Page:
For true plant lovers, gardening isn’t just a hobby—it’s an art form. From planting, pruning, and watering to arranging and styling both indoor and outdoor plants, gardening requires intuition, mindfulness, and keen attention to detail.
At Bloomscape, we couldn’t agree more, so we launched a collector’s set of four Hidehisa gardening tools: the Sentei Pruning Shears, Banno Sentei Pruning Shears, Ikebana Flower Scissors, and Okuba Garden Scissors. Created by Toyama Hamono, a traditional shears manufacturer based in Sanjo, Japan, each of these premium Japanese gardening tools speak to our deep appreciation for thoughtful care, natural beauty, and inimitable craftsmanship. The company has been hand-making secateurs and shears for 160 years, and their reputation now precedes them. Around the world, Toyama Hamono is known for producing top-of-the-line gardening shears and scissors.
To say that their methods are unique would be an understatement. Toyama Hamono swears by an ancient steel-making technique called Tatara, which was initially developed when crafting Japanese “katanas,” or swords. Their gardening tools are crafted from the same premium-quality Hidehisa steel sourced from Sanjo, and produce some of the sharpest, most precise cuts possible. What’s more, these tools are environmentally-friendly and free from all chemicals or artificial coloring.
In other words, these outdoor garden and indoor gardening tools double as works of art and are a unique addition to any gardener’s plant care toolset.
How to Care For Your Hidehisa Tools
As with any handcrafted piece, Hidehisa tools require thoughtful care and maintenance to preserve quality. Always wipe off any dirt or plant matter after use, and store your scissors or shears indoors to prevent rusting. If you’re planning to store them for an extended period of time, wipe down the blades with cutting oil or sewing machine oil to protect the shears. Finally, the razor-sharp blades will require sharpening as time goes on—be sure to take them to a professional or safely use a whetstone sharpener at home.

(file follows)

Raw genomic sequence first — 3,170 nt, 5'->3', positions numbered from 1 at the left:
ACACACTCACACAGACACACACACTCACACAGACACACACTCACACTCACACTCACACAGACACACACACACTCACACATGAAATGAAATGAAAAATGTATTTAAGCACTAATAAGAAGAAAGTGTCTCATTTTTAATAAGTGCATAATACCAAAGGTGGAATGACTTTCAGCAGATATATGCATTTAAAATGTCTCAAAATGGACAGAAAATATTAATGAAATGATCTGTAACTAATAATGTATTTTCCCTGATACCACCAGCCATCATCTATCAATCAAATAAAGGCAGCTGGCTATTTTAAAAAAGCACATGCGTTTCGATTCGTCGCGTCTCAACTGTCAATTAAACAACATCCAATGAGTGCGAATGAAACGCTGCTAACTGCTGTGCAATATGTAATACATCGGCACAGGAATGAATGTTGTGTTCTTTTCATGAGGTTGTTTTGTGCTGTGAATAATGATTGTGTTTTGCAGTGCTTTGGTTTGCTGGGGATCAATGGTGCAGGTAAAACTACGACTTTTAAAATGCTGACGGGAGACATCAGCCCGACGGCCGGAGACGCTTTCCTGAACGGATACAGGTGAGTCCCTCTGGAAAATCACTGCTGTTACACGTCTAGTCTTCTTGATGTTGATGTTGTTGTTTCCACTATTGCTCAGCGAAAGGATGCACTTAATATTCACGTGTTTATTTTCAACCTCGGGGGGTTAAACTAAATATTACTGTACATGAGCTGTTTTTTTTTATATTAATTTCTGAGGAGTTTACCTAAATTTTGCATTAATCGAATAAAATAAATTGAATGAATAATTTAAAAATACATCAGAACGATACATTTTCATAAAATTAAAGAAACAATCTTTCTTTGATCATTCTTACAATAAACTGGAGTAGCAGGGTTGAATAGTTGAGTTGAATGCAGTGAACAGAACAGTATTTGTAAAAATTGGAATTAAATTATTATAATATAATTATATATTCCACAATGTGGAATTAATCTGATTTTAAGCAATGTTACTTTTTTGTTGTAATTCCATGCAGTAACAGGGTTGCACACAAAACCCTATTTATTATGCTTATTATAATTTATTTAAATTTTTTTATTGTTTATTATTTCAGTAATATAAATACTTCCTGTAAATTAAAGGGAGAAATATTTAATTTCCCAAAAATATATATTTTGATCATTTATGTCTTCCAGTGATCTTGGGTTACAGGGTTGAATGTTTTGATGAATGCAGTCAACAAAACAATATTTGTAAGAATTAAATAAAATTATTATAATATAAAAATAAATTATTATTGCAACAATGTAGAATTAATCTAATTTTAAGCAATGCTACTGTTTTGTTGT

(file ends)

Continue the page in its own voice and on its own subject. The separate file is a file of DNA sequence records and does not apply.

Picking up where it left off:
For Large Houseplants and Branches: The Hidehisa Sentei Pruning Shears
Behold the gold standard in hand pruners. These hand-forged Japanese stainless steel shears are arguably Toyama Hamono’s most coveted product. A recipient of the Good Design® award in 2004 and 2006, these shears are celebrated for their unparalleled craftsmanship, ease of grip, and impressive strength. Intended for larger plants and branches, the Sentei Pruning Shears have a cutting capacity for plant stems with a maximum diameter of 15mm.
For new plant parents, pruning shears are a gardener’s best friend for outdoor and indoor plants alike. If you’re going to invest in a plant care tool, this is definitely it.
For Small Houseplants and Flowers: The Hidehisa Banno Sentei Pruning Shears
A companion tool to the Hidehisa Sentei Pruning Shears, the Hidehisa Banno Sentei Pruning Shears feature smaller blades intended for more delicate plant care. A Good Design® award-winner like its counterpart, these shears are also known for their ease of grip while packing force. The blades’ narrow tip is great for hard-to-reach areas, particularly for cutting plant stems with a maximum stem diameter of 10mm.
For Precision & Accuracy: The Hidehisa Okuba Garden Scissors
If precision is what you’re after, the Hidehisa Okuba Garden Scissors were made for you. These needlepoint shears deliver the cleanest, sharpest cuts possible, whether you’re pruning branches, roses, flowers, or houseplants. They feature an oversized handle for detailed trimming, plus piercing blades sharpened using traditional Japanese methods.
For Blooms & Bouquets: The Hidehisa Ikebana Flower Scissors
The word “Ikebana” refers to the traditional art of Japanese art of flower arranging, and outside of fresh blooms, these scissors are all you need to nurture stunning flowers. With sharp, angled blades, these one-of-a-kind shears deliver clean cuts that won’t compress the stem fibers, which allows for better water absorption post-trim.
The curved handles were inspired by ancient Warabite-Tachi swords, which were named after Japan’s curled Warabi plant. The end of these scissors can be used to crush hard stems as a preservation technique.